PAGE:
As a business owner, the goals for your company include growth and expansion.
To meet those goals, you need to find a financing solution that is appropriate for you and your company. You can certainly go to a bank or lender and apply for a business loan or a line of credit, but if you want something more substantial and long-term, it may be time to think about the best capital funding solutions. To get started, consider the information in this article.
What Is Capital Funding?
Capital funding is the money provided to your business by lenders and shareholders. You can use the money to drive the growth of your business. These may include:
Capital funding comes in the forms of debt, equity, or venture capital, and the company then generates a return on the investment made by lenders and shareholders in the form of annual dividends, interest, and appreciation of company stock.
How Do Businesses Use Capital Funding?
Acquiring capital or assets requires generating money through capital funding programs. There are two ways that your business can do that:
- Stock issuance: There are two main ways that you can issue stock. You can make an initial public offering or issue shares in the capital market.
- Debt issuance: Issuing debt usually comes in the form of corporate bonds, which are essentially borrowing money from investors.
Stock and debt issuance are both complex processes that present positives and negatives. You have to find the right balance for your business in order to benefit from them. To start, let us take a further look into both.
What Is the Issuance of Stock?
Stock is an investment that presents a share of ownership in your company. Selling shares of ownership provides working capital financing for your company. Treasury stock, or treasury shares, refer to the shares that you purchase back from investors, thereby regaining ownership over that percentage of your company. Issued stock refers to the shares that you are able to sell to investors.
Types of Stock
Stock comes in two forms, which are common and preferred stock. The primary difference between the two is in voting rights. Shareholders with preferred stock do not have voting rights in the company, whereas, shareholders with common stock are allowed one vote for every share they own. Preferred and common stock differ in other ways as well:
- Preferred stock dividends are calculated by dividing the dollar amount of a dividend by the price of the stock. Common stock has variable dividends that are not set by a single calculation. They are determined by the board of directors. Some companies never even pay out dividends on common stock.
- The value of the preferred stock is also affected by interest rates. As rates rise, the value of preferred stock drops. As rates decline, the value rises. The value of shares of common stock is determined by market supply and demand and is unaffected by interest rates.
- You, as the issuer of stock, have the right to redeem shares of preferred stock after a predetermined period of time. The same is not true with common stock.
Discussion about stock most often refers to common stock. Preferred stock is outperformed by common stock most of the time, primarily because the common stock has greater potential for gains in the long term. If your company is doing well, you can pay dividends to both your preferred and common shareholders. If you cannot pay dividends to both, preferred stockholders take priority over common stockholders.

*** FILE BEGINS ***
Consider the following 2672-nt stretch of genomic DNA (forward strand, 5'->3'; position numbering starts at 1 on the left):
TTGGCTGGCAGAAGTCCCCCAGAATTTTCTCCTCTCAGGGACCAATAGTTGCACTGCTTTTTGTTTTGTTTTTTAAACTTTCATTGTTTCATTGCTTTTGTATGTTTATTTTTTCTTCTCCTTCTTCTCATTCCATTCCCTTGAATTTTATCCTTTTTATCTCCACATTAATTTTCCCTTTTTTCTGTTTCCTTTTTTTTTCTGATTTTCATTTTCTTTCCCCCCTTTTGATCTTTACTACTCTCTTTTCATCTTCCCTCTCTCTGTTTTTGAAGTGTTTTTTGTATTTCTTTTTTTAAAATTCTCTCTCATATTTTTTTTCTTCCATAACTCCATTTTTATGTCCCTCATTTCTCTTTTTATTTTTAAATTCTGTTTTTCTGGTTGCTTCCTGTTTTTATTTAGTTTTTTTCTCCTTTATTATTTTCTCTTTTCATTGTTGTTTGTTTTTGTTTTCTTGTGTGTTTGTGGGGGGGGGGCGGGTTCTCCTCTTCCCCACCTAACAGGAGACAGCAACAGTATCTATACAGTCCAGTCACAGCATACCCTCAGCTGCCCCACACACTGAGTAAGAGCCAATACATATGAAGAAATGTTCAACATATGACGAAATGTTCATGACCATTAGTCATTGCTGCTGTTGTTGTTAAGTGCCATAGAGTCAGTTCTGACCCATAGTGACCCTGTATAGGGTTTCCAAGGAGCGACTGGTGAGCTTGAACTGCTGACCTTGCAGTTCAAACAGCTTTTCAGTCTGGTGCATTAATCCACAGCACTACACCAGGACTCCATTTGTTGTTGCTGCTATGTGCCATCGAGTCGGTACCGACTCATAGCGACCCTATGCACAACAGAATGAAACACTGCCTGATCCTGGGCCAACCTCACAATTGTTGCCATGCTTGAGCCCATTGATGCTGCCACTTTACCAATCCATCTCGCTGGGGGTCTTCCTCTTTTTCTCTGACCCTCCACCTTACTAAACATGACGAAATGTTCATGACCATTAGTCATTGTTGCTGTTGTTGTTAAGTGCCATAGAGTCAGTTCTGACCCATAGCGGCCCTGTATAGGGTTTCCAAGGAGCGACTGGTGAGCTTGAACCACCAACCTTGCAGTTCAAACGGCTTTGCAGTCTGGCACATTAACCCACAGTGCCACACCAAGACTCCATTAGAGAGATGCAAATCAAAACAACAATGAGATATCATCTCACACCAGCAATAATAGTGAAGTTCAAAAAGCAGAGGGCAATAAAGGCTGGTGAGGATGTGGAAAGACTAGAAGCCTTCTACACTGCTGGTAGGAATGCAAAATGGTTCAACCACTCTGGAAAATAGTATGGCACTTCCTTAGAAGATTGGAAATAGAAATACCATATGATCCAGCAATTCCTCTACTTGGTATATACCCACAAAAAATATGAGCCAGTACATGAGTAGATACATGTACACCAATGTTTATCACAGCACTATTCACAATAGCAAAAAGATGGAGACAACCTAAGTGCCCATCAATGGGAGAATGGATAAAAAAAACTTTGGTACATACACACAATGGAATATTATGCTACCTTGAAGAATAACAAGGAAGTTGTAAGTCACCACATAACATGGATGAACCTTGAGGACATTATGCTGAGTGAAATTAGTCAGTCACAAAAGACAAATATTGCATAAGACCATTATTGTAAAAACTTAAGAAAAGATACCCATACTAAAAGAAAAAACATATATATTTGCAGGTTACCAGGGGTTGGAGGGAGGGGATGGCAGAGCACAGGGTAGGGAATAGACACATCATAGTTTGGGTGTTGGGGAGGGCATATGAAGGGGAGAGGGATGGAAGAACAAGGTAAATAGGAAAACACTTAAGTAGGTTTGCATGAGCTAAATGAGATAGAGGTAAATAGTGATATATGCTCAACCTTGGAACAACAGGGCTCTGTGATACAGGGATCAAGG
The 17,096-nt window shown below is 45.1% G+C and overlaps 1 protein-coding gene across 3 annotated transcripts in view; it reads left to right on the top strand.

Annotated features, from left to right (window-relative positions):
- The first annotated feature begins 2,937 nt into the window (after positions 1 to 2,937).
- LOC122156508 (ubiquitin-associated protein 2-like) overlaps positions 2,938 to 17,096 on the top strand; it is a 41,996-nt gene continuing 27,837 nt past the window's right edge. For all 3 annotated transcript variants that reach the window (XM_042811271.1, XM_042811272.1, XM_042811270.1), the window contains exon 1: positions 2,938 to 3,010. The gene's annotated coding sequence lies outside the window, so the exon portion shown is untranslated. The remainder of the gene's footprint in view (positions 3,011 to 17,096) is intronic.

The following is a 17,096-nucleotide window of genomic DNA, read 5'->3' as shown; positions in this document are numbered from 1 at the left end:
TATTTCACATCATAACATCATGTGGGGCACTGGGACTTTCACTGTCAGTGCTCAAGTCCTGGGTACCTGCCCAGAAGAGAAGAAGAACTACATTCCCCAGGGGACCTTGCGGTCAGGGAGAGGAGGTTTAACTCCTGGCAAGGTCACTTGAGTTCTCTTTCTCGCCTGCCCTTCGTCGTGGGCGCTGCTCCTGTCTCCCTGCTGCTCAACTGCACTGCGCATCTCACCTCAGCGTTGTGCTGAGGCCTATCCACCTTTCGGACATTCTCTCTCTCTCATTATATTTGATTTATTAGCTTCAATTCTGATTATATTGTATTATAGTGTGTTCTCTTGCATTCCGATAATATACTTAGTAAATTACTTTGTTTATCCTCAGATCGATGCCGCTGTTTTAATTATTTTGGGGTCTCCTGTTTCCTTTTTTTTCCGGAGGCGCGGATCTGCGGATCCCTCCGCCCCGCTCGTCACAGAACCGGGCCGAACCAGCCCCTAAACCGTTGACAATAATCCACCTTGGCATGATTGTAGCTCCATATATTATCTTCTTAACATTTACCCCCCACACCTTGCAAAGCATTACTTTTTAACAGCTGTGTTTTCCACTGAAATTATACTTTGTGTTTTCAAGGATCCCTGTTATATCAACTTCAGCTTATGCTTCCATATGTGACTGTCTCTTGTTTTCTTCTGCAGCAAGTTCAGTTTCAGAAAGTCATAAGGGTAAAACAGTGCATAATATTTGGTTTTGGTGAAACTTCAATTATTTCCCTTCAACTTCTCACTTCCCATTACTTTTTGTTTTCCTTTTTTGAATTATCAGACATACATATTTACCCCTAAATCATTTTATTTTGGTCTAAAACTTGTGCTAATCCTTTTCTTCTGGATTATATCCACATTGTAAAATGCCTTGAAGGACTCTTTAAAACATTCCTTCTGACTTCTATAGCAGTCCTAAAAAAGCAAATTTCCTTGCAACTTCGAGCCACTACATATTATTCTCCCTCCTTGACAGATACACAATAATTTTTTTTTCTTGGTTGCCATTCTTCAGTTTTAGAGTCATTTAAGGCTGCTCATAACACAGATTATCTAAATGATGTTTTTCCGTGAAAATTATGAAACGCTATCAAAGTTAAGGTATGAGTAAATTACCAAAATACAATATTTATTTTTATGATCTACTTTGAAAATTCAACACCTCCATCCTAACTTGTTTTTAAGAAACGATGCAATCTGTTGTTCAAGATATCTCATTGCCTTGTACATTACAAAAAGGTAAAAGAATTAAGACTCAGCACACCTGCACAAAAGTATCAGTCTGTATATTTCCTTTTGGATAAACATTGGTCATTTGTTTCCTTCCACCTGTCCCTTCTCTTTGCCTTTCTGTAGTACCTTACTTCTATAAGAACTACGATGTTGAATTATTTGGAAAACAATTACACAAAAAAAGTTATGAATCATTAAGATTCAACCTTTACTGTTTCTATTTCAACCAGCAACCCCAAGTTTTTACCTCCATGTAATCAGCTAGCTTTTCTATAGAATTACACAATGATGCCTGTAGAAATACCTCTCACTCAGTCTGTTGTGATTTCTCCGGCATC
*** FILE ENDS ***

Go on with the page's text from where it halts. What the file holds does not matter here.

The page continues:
How Stock Is Issued
The board of your company must approve the issuance of stock. When stock is issued, the company is paid a set value for each share. There are also state and federal laws that govern the issuing of stock to ensure that both the company and the shareholder are protected. The company must be transparent in the transaction. This means providing investors with a clear view of the company’s standing and an explanation of the risks associated with purchasing the stock. You can also issue stock to your employees, which is often included in the onboarding benefits package.
What is the Issuance of Debt?
Issuing debt is the act of selling bonds. Debt issuance can help you grow your company, but it also comes with risks. Stocks are the selling of equity and bonds are the taking on of debt. It may sound less advantageous than issuing stock, but there are benefits to debt issuance:
- It positively affects your taxes because the interest on bonds is recorded as an expense.
- It does not affect your shareholder position. This is particularly important for smaller, private companies, who likely do not want to give up control of the business.
- Issuing stock carries more risks and is more costly because investors expect a return on shares of equity.
- The interest rates on bonds are typically lower than the interest rates on traditional bank loans.
- Investors like bonds because they are more predictable. A quality bond is a recognizably more stable investment, which is why most investors have a balance of stocks and bonds.
- The terms of a bond include fixed rates and longer periods than you would get through a bank.
The process is also significantly easier. Debt issuance requires you to draw up a single loan agreement that applies to every bond issued. You do not negotiate with each individual buyer. They simply read the agreement and decide whether or not they agree.
Deciding on capital funding solutions in the form of stock or debt issuance is a matter of preference and determining what works best for your company. If your business is privately owned, you may find it more beneficial to retain complete or at least majority ownership of the company. A larger corporation typically benefits from a balance of equity and debt issuing.